Objective Over the past decades donor and recipient characteristics and medical management of heart transplantations patients have changed markedly. We studied the impact of these changes on longterm clinical outcome. Design and methods Data of all consecutive heart transplant recipients in our center have been collected prospectively. Cohort A (n = 353 patients) was defined as the patients transplanted between 1984 and 1999, and was compared with cohort B (n = 227 patients) transplanted between 2000 and 2013. Results Compared to cohort A, recipients in cohort B had older donors (mean age 29 vs. 43 years, donors aged > 50 year: 2% vs. 33%, respectively). Oneyear survival in cohort A vs. B was 89% vs. 86% and at 10 years 53% vs. 68%, respectively (p = 0.02). Cohort B patients were treated more often with tacrolimus based immunosuppression (77% vs. 22%; p < 0.001), and early statins postheart transplantation (88% vs. 18%; p = 0.001), while renal function was better conserved at 5 and 10 years (p = 0.001 and 0.02). Multivariate analysis showed significant reduction in 10 years mortality with tacrolimusbased immunosuppression (HR: 0.27 and 95% CI 0.170.42), treatment of hypertension (HR: 0.5, 95% CI 0.360.72) and revascularization (HR: 0.28, 95% CI 0.150.52). Conclusion In spite of the use of much older donors, the longterm outcome after heart transplantation has improved considerably in the last decade, probably due to the introduction of newer treatment modalities.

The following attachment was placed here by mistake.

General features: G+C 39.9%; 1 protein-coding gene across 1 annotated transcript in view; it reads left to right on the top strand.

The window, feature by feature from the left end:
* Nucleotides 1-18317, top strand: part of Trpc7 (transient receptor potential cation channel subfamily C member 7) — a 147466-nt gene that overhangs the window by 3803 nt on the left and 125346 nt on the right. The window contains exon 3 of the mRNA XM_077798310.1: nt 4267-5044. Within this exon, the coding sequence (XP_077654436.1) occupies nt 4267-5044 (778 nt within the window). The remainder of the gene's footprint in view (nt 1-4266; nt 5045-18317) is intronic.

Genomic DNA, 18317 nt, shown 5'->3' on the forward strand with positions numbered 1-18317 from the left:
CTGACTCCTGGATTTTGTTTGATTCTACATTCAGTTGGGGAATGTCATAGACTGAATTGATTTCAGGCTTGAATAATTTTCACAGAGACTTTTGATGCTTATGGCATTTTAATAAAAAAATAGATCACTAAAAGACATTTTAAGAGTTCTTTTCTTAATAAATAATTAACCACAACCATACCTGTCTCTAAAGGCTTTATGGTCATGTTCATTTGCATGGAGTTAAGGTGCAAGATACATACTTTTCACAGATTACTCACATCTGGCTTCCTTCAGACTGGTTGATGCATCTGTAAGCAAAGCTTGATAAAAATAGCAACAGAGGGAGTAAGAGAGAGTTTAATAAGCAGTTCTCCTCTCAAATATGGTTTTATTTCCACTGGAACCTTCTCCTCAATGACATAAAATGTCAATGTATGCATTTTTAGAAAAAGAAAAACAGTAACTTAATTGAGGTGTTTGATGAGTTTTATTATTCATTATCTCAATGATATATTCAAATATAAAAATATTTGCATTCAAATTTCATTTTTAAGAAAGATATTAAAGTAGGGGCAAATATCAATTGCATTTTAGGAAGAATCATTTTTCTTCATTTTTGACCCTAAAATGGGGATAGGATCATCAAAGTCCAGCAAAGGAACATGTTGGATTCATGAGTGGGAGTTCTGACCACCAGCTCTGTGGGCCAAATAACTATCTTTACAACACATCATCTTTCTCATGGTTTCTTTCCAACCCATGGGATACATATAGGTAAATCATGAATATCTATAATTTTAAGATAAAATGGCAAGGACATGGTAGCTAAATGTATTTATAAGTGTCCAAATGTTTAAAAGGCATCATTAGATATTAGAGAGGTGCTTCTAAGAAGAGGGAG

|Translated title of the contribution||Heart transplantation in the 21st century in Netherlands: Improved survival in the last decade|
|Journal||Nederlands Tijdschrift voor Geneeskunde|
|Publication status||Published - Dec 2015|